2017 Mid-Year Update
July 12th, 2017
The first half of 2017 was a good one for financial assets and the global economy, despite broad based concerns around tightening US monetary policy (rising rates), high valuations in US equities, abundant geo-political concerns and a lack of follow through from the GOP and the Trump administration on tax and health care reform.
The Economy, Rates and the Fed:
Real GDP growth rose at a 1.4% annual pace in the 3rd estimate for Q1 2017, with Fed officials continuing to project annual GDP growth of about 2.2% for the full year. The unemployment rate fell to 4.3% in May, a 16 year low, leaving the US closer to full employment. The June employment report of +222k nonfarm payrolls brought the three month average to +194k. However, wage and productivity growth both continue to fall short of what we would expect to see in this environment, and inflation measures continue to disappoint. Consumer spending weakened in Q1, with higher gasoline, rents and healthcare costs taking a larger piece of consumer budgets this year. Putting it all together, the data suggests a continuation of the slow growth long term recovery we have experienced for the last several years (one of the longest on record).
The Fed’s stated monetary policy goals are “to foster economic conditions that achieve both stable prices and maximum sustainable employment”. These goals, also known as the Fed’s dual mandate”, currently present a dilemma for Fed governors. While the unemployment rate continues to hover near the Fed’s goal of 4.6%, inflation remains below their target of 2%. This contrast, among other factors, leads us to believe that the Fed will continue to tighten monetary policy at a very measured pace. Since the first rate hike in December of 2015, the Fed has only increased the target rate by 100 basis points, a very slow pace by historical standards. They have also telegraphed intentions to reduce their balance sheet, likely beginning in late 2017. We believe this additional form of tightening is further evidence that the Fed will continue to move relatively slowly in increasing the target Federal Funds Rate.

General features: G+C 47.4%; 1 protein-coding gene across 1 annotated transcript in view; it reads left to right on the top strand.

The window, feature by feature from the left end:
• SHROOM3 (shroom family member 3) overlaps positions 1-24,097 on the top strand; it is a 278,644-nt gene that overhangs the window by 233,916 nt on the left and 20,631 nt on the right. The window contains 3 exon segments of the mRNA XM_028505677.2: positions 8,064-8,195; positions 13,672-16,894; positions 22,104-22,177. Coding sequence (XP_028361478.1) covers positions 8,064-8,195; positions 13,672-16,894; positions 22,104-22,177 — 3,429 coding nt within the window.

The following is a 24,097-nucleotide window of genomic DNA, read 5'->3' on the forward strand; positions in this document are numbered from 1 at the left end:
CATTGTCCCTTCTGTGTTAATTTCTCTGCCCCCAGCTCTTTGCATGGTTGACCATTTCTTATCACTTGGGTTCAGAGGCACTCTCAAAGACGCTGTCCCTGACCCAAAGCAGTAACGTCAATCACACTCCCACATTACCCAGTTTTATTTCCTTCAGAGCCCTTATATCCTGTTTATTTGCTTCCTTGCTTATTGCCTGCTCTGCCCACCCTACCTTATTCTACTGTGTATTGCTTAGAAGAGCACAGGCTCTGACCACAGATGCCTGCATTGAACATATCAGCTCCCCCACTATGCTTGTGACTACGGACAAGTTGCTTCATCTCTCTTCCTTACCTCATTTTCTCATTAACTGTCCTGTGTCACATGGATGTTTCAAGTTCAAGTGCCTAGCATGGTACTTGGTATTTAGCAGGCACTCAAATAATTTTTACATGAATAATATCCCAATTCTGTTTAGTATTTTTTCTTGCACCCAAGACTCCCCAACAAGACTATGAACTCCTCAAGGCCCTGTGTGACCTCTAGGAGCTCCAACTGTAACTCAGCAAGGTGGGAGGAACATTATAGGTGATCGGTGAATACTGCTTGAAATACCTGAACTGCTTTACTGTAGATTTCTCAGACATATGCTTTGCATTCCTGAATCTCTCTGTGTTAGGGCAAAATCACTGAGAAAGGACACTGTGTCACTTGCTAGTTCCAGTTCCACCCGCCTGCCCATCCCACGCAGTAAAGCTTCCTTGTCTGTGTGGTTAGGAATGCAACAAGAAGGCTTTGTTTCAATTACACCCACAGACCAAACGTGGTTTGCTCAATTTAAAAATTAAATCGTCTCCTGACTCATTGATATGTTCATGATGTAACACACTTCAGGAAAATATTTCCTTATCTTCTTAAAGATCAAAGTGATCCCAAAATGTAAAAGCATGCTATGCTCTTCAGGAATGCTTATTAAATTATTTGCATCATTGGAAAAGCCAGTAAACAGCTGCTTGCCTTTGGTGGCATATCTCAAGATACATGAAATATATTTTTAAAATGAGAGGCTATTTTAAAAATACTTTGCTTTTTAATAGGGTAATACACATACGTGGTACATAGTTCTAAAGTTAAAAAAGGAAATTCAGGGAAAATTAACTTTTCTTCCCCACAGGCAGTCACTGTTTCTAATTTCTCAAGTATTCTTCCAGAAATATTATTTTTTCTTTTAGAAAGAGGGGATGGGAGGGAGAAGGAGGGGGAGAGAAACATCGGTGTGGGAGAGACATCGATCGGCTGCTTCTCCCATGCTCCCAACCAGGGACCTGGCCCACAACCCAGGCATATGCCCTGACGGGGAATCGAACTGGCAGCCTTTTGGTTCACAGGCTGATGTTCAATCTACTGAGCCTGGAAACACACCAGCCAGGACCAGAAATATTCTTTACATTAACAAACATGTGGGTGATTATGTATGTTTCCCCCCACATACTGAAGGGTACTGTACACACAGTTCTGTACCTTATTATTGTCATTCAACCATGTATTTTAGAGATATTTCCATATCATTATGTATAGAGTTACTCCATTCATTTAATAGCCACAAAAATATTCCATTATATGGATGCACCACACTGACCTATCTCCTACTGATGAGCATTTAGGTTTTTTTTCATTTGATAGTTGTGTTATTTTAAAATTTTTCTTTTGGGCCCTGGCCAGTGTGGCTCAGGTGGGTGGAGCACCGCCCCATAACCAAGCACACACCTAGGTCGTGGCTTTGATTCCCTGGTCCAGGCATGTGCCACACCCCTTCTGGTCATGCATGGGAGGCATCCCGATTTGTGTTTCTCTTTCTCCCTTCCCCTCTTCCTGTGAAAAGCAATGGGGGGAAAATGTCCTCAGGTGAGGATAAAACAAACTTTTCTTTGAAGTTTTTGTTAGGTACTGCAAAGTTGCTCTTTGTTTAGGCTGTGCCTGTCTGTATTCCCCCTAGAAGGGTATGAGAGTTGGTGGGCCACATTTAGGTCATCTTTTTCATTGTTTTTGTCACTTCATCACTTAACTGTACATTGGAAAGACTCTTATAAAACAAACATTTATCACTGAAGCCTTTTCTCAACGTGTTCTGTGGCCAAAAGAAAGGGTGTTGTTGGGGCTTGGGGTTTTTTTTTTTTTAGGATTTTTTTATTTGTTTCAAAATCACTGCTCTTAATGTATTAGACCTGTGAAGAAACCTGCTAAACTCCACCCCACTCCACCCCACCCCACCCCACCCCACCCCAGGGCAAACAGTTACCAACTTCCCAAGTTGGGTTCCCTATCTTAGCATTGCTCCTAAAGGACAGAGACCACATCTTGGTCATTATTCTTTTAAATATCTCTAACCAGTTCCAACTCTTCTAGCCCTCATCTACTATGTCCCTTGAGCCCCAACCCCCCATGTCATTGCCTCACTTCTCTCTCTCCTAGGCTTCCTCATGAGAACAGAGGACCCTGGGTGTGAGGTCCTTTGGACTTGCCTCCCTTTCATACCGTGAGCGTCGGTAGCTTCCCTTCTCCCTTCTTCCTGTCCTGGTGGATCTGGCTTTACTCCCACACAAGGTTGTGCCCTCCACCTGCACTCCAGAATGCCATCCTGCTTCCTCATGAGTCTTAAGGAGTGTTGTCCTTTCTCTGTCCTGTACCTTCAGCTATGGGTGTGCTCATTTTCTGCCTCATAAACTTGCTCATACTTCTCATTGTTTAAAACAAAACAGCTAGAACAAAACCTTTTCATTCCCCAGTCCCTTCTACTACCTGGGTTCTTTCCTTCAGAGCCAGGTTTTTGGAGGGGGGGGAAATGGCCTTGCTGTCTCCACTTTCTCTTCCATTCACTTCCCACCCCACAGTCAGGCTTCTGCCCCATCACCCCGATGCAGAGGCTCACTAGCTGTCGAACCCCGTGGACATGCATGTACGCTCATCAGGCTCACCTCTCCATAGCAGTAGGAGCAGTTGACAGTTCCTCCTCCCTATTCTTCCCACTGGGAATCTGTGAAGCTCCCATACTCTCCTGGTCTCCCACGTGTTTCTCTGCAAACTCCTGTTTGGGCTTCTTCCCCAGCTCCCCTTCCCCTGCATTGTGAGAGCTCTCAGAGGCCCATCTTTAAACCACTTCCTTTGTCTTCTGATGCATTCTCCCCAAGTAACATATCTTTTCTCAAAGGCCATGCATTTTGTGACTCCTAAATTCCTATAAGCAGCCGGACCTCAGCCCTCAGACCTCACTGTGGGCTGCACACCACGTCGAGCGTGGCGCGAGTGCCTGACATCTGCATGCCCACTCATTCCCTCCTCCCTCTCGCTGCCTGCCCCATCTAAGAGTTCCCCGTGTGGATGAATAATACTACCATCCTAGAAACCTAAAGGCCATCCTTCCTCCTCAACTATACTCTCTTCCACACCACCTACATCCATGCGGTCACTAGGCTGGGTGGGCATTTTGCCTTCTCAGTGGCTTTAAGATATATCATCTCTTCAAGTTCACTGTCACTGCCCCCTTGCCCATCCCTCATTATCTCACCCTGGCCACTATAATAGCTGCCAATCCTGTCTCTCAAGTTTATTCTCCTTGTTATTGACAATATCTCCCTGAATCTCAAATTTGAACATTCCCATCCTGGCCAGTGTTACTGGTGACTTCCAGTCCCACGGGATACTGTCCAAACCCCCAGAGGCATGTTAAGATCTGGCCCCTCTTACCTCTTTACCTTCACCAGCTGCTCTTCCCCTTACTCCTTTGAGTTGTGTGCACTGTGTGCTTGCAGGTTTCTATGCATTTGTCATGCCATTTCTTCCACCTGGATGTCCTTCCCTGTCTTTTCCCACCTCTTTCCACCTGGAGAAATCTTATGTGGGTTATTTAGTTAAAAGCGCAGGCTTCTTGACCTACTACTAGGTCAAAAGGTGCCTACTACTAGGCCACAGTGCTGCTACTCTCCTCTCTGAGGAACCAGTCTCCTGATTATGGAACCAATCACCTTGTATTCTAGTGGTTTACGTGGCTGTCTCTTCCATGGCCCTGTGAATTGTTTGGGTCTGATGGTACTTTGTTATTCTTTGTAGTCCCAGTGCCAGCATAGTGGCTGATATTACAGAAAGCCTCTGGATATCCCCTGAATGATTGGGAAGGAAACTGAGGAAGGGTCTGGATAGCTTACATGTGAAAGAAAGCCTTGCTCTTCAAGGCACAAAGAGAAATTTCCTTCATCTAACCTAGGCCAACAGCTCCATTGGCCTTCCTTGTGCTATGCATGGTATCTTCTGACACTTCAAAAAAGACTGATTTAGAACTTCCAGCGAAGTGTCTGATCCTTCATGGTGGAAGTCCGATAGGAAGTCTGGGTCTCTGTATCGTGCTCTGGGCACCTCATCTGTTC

Overall we expect a relatively gentle climb in yields over the long term, although possibly rising more than markets currently expect. So far the Fed has been pushing on short term rates, while fiscal policy delays have been pulling on the long end. The yield curve has generally flattened throughout the first half of the year (short term rates moving up faster than long-term), but steepened again in June following renewed hawkish rhetoric from Fed Chair Janet Yellen. Rates around the world have generally followed the same trend, with yield curves flattening and yields below long term averages.
Equity Markets, Trumponomics and D.C.:
The strong returns in global equities that began after the November US Presidential election have persisted through the first half of the year, despite the lack of significant progress on the “Trump Agenda”.
Tax reform has taken a back seat to GOP efforts to repeal and replace The Affordable Care Act, efforts which have been at a stalemate all summer. Proposed fiscal stimulus in the form of deficit based infrastructure spending has, so far, been a non-starter in Congress. While financial regulation reform is also on the table, the house and senate have yet to see eye to eye on moving forward. Suffice it to say that despite controlling the White House and both chambers of Congress, it is slow going on Capitol Hill. With 2018 mid-term elections on the horizon, we believe Congress will eventually have to move off high center on both the healthcare and tax issues. Otherwise, they risk losing their majority in both houses.
Our confidence in the prospect of substantial tax reform becoming a reality is not high. While some degree of tax cuts remain a distinct possibility in late 2017 or early 2018, we doubt that the White House and GOP majority will push true reform through. Tax reform is inherently difficult given the complexity of the tax code, and the fact that very few constituents want to give up their deductions (despite the call for a simplified code). Furthermore, the republican majority is not likely to propose a reformed tax code that potentially increases the deficit further, although the Trump Administration claims their proposal will “pay for itself” through economic growth.